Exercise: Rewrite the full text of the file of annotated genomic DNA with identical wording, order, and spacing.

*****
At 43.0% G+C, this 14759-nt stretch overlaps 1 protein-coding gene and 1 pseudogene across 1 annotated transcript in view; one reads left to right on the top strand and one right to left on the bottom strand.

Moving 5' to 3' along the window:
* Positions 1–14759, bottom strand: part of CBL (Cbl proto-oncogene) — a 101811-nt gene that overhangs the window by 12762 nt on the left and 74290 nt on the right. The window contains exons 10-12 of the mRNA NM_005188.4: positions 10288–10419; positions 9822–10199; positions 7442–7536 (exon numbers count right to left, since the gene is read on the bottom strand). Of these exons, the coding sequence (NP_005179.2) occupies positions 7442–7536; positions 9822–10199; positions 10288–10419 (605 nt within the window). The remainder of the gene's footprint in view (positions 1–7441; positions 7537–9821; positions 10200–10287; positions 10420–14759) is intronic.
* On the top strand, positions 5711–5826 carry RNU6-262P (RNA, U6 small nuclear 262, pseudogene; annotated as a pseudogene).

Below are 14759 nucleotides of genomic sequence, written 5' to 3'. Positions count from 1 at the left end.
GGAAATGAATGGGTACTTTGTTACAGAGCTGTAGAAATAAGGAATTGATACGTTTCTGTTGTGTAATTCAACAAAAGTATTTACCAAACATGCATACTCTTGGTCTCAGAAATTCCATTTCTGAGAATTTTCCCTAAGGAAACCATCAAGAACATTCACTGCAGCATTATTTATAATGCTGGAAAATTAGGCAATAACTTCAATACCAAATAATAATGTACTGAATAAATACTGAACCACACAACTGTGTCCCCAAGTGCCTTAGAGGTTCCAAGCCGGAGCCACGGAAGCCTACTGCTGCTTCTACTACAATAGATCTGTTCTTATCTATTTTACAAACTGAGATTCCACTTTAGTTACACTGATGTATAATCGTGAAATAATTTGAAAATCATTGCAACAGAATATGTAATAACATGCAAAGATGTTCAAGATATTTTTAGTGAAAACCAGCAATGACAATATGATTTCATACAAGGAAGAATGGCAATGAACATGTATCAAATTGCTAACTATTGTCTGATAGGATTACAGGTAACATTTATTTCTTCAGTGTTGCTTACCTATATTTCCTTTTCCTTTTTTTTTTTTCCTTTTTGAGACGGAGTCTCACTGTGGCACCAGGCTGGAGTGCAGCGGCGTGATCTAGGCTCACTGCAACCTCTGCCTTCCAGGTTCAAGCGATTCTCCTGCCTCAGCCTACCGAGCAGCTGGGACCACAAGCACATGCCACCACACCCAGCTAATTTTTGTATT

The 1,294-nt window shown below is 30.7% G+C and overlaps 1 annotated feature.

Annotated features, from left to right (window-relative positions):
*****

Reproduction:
At 43.0% G+C, this 14759-nt stretch overlaps 1 protein-coding gene and 1 pseudogene across 1 annotated transcript in view; one reads left to right on the top strand and one right to left on the bottom strand.

Moving 5' to 3' along the window:
* Positions 1–14759, bottom strand: part of CBL (Cbl proto-oncogene) — a 101811-nt gene that overhangs the window by 12762 nt on the left and 74290 nt on the right. The window contains exons 10-12 of the mRNA NM_005188.4: positions 10288–10419; positions 9822–10199; positions 7442–7536 (exon numbers count right to left, since the gene is read on the bottom strand). Of these exons, the coding sequence (NP_005179.2) occupies positions 7442–7536; positions 9822–10199; positions 10288–10419 (605 nt within the window). The remainder of the gene's footprint in view (positions 1–7441; positions 7537–9821; positions 10200–10287; positions 10420–14759) is intronic.
* On the top strand, positions 5711–5826 carry RNU6-262P (RNA, U6 small nuclear 262, pseudogene; annotated as a pseudogene).

Below are 14759 nucleotides of genomic sequence, written 5' to 3'. Positions count from 1 at the left end.
GGAAATGAATGGGTACTTTGTTACAGAGCTGTAGAAATAAGGAATTGATACGTTTCTGTTGTGTAATTCAACAAAAGTATTTACCAAACATGCATACTCTTGGTCTCAGAAATTCCATTTCTGAGAATTTTCCCTAAGGAAACCATCAAGAACATTCACTGCAGCATTATTTATAATGCTGGAAAATTAGGCAATAACTTCAATACCAAATAATAATGTACTGAATAAATACTGAACCACACAACTGTGTCCCCAAGTGCCTTAGAGGTTCCAAGCCGGAGCCACGGAAGCCTACTGCTGCTTCTACTACAATAGATCTGTTCTTATCTATTTTACAAACTGAGATTCCACTTTAGTTACACTGATGTATAATCGTGAAATAATTTGAAAATCATTGCAACAGAATATGTAATAACATGCAAAGATGTTCAAGATATTTTTAGTGAAAACCAGCAATGACAATATGATTTCATACAAGGAAGAATGGCAATGAACATGTATCAAATTGCTAACTATTGTCTGATAGGATTACAGGTAACATTTATTTCTTCAGTGTTGCTTACCTATATTTCCTTTTCCTTTTTTTTTTTTCCTTTTTGAGACGGAGTCTCACTGTGGCACCAGGCTGGAGTGCAGCGGCGTGATCTAGGCTCACTGCAACCTCTGCCTTCCAGGTTCAAGCGATTCTCCTGCCTCAGCCTACCGAGCAGCTGGGACCACAAGCACATGCCACCACACCCAGCTAATTTTTGTATT

The 1,294-nt window shown below is 30.7% G+C and overlaps 1 annotated feature.

Annotated features, from left to right (window-relative positions):